The debate has been stifled in Britain more successfully than anywhere else in the free world and, astonishingly, this has been with the compliance of a media and public that regard their attachment to liberty to be a matter of genetic inheritance. So maybe it is best for me to accept that the BBC, together with most of the newspapers, has moved with society, leaving me behind with a few old privacy-loving codgers, wondering about the cause of this shift in attitudes. Is it simply the fear of terror and paedophiles? Are we so overwhelmed by the power of the surveillance agencies that we feel we can’t do anything? Or is it that we have forgotten how precious and rare truly free societies are in history?
Some great street art from Brighton, via Darach Ennis
In the fight against the unauthorised sharing of copyright protected material, aka piracy, Dutch Internet Service Providers have been summoned by courts to block their subscribers’ access to The Pirate Bay (TPB) and related sites. This paper studies the effectiveness of this approach towards online copyright enforcement, using both a consumer survey and a newly developed non-infringing technology for BitTorrent monitoring. While a small group of respondents download less from illegal sources or claim to have stopped, and a small but significant effect is found on the distribution of Dutch peers, no lasting net impact is found on the percentage of the Dutch population downloading from illegal sources.
Bruce Schneier’s suggestions:
Assuming the hypothetical NSA breakthroughs don’t totally break public-cryptography — and that’s a very reasonable assumption — it’s pretty easy to stay a few steps ahead of the NSA by using ever-longer keys. We’re already trying to phase out 1024-bit RSA keys in favor of 2048-bit keys. Perhaps we need to jump even further ahead and consider 3072-bit keys. And maybe we should be even more paranoid about elliptic curves and use key lengths above 500 bits. One last blue-sky possibility: a quantum computer. Quantum computers are still toys in the academic world, but have the theoretical ability to quickly break common public-key algorithms — regardless of key length — and to effectively halve the key length of any symmetric algorithm. I think it extraordinarily unlikely that the NSA has built a quantum computer capable of performing the magnitude of calculation necessary to do this, but it’s possible. The defense is easy, if annoying: stick with symmetric cryptography based on shared secrets, and use 256-bit keys.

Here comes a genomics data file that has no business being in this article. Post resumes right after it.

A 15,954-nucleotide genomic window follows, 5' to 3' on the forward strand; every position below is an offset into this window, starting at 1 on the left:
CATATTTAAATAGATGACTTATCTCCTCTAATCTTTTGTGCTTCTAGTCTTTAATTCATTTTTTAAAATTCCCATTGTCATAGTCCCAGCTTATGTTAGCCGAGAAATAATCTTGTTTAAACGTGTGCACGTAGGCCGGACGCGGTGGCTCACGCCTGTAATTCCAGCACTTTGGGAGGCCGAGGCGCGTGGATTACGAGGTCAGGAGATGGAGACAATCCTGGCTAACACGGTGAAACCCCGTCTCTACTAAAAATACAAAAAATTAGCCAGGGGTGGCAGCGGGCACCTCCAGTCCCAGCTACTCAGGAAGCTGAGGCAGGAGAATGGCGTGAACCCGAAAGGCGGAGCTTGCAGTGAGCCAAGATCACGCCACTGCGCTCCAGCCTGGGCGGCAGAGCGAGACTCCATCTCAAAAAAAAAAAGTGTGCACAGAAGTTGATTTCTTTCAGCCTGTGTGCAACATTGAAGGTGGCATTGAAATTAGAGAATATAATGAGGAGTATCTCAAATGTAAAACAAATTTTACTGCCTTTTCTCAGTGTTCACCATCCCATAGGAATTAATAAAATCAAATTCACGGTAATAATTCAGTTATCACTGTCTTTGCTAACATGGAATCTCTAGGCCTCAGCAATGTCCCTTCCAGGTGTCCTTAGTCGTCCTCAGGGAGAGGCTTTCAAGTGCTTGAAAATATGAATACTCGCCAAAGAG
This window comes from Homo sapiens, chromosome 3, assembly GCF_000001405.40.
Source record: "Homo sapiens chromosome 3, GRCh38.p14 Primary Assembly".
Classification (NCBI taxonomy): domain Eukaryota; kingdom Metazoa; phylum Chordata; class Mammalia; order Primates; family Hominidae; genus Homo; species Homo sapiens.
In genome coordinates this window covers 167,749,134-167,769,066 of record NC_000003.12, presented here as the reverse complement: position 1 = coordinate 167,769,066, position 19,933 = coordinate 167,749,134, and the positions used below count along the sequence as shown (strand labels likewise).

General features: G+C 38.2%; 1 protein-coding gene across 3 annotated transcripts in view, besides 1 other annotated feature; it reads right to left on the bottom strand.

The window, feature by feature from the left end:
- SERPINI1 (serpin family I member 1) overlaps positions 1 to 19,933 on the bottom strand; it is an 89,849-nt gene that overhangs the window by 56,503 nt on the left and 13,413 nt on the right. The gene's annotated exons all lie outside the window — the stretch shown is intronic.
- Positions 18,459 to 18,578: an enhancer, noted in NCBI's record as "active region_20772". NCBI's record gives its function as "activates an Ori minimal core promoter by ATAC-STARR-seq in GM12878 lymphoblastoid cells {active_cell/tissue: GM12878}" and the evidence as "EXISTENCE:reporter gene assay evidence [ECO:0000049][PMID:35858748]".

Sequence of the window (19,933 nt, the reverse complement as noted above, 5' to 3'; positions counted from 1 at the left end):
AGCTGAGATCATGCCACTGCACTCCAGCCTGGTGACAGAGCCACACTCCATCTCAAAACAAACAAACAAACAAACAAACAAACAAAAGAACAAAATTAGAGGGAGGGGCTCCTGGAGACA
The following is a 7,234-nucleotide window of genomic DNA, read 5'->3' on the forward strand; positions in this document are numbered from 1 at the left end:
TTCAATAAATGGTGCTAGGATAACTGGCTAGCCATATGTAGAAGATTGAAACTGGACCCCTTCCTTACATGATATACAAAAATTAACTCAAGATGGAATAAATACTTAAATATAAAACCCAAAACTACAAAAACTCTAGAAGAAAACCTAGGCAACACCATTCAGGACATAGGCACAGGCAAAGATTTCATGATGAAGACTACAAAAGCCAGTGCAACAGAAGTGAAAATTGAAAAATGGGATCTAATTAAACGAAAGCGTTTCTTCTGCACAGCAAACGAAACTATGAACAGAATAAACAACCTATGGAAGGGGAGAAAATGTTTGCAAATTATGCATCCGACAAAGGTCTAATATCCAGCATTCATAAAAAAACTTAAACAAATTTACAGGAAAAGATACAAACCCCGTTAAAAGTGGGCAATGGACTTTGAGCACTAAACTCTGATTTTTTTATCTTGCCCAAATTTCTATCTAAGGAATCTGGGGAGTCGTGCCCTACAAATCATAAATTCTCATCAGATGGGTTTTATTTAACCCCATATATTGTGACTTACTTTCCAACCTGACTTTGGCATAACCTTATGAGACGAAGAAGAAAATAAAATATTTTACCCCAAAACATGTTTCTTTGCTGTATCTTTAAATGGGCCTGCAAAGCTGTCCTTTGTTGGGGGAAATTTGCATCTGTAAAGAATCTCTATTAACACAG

a pretty good description of the process of adding service metrics to a Django webapp using graphite and statsd. Bookmarking mainly for the great real-time graphing hack at the end…
a nifty hack.
Recently I have been banging my head trying to import a ton of OCR acquired data expressed in tabular form. I think I have come up with a neat approach using probabilistic reasoning combined with mixed integer programming. The method is pretty robust to all sorts of real world issues. In particular, the method leverages topological understanding of tables, encodes it declaratively into a mixed integer/linear program, and integrates weak probabilistic signals to classify the whole table in one go (at sub second speeds). This method can be used for any kind of classification where you have strong logical constraints but noisy data.(via proggit)
‘Plugin to make highly interactive graphite graph objects ((i.e. graphs where you can interactively toggle on/off individual series, inspect datapoints, zoom in realtime, etc) Supports Flot (canvas), Rickshaw (svg) and standard graphite png images (in case you’re nostalgic and don’t like interactivity).’
Links for 2013-09-08
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